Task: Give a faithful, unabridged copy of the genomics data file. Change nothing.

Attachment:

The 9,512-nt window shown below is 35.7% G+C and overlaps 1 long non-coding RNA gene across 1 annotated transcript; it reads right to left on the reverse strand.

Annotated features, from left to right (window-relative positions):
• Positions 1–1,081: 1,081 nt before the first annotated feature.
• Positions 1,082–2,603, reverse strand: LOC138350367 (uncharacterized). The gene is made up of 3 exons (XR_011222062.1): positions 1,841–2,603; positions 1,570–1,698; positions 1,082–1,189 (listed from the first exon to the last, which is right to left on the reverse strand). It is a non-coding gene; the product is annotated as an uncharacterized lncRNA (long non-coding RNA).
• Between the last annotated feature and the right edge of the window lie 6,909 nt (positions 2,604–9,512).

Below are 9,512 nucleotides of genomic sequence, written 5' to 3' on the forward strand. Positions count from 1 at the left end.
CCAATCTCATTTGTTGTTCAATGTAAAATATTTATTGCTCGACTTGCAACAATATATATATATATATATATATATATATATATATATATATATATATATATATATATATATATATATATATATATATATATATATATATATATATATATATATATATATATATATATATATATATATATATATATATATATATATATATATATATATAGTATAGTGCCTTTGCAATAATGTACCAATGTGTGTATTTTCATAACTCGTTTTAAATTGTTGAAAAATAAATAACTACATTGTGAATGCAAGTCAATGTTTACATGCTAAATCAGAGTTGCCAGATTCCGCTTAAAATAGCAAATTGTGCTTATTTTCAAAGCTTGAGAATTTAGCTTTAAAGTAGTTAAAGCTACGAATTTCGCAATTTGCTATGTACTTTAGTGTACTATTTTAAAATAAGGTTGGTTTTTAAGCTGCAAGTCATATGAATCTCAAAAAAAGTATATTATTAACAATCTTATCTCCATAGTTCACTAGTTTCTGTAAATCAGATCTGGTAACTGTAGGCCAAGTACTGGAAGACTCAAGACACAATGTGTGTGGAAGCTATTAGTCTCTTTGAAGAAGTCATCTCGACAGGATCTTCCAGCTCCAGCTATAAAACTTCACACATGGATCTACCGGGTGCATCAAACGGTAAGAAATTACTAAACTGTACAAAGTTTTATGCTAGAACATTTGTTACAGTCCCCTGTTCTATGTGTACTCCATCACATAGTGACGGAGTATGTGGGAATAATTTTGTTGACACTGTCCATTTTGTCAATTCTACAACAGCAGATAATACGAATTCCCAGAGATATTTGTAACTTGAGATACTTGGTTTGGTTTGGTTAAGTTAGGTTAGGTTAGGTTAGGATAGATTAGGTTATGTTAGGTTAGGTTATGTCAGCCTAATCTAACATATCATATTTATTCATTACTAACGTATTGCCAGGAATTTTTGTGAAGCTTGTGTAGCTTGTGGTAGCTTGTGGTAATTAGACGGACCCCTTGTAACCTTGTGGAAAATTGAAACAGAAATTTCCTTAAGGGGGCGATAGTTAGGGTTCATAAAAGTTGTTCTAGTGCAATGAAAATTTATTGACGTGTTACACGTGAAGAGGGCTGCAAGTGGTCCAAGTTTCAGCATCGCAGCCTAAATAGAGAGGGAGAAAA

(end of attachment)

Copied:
The 9,512-nt window shown below is 35.7% G+C and overlaps 1 long non-coding RNA gene across 1 annotated transcript; it reads right to left on the reverse strand.

Annotated features, from left to right (window-relative positions):
• Positions 1–1,081: 1,081 nt before the first annotated feature.
• Positions 1,082–2,603, reverse strand: LOC138350367 (uncharacterized). The gene is made up of 3 exons (XR_011222062.1): positions 1,841–2,603; positions 1,570–1,698; positions 1,082–1,189 (listed from the first exon to the last, which is right to left on the reverse strand). It is a non-coding gene; the product is annotated as an uncharacterized lncRNA (long non-coding RNA).
• Between the last annotated feature and the right edge of the window lie 6,909 nt (positions 2,604–9,512).

Below are 9,512 nucleotides of genomic sequence, written 5' to 3' on the forward strand. Positions count from 1 at the left end.
CCAATCTCATTTGTTGTTCAATGTAAAATATTTATTGCTCGACTTGCAACAATATATATATATATATATATATATATATATATATATATATATATATATATATATATATATATATATATATATATATATATATATATATATATATATATATATATATATATATATATATATATATATATATATATATATATATATATATATATATATAGTATAGTGCCTTTGCAATAATGTACCAATGTGTGTATTTTCATAACTCGTTTTAAATTGTTGAAAAATAAATAACTACATTGTGAATGCAAGTCAATGTTTACATGCTAAATCAGAGTTGCCAGATTCCGCTTAAAATAGCAAATTGTGCTTATTTTCAAAGCTTGAGAATTTAGCTTTAAAGTAGTTAAAGCTACGAATTTCGCAATTTGCTATGTACTTTAGTGTACTATTTTAAAATAAGGTTGGTTTTTAAGCTGCAAGTCATATGAATCTCAAAAAAAGTATATTATTAACAATCTTATCTCCATAGTTCACTAGTTTCTGTAAATCAGATCTGGTAACTGTAGGCCAAGTACTGGAAGACTCAAGACACAATGTGTGTGGAAGCTATTAGTCTCTTTGAAGAAGTCATCTCGACAGGATCTTCCAGCTCCAGCTATAAAACTTCACACATGGATCTACCGGGTGCATCAAACGGTAAGAAATTACTAAACTGTACAAAGTTTTATGCTAGAACATTTGTTACAGTCCCCTGTTCTATGTGTACTCCATCACATAGTGACGGAGTATGTGGGAATAATTTTGTTGACACTGTCCATTTTGTCAATTCTACAACAGCAGATAATACGAATTCCCAGAGATATTTGTAACTTGAGATACTTGGTTTGGTTTGGTTAAGTTAGGTTAGGTTAGGTTAGGATAGATTAGGTTATGTTAGGTTAGGTTATGTCAGCCTAATCTAACATATCATATTTATTCATTACTAACGTATTGCCAGGAATTTTTGTGAAGCTTGTGTAGCTTGTGGTAGCTTGTGGTAATTAGACGGACCCCTTGTAACCTTGTGGAAAATTGAAACAGAAATTTCCTTAAGGGGGCGATAGTTAGGGTTCATAAAAGTTGTTCTAGTGCAATGAAAATTTATTGACGTGTTACACGTGAAGAGGGCTGCAAGTGGTCCAAGTTTCAGCATCGCAGCCTAAATAGAGAGGGAGAAAA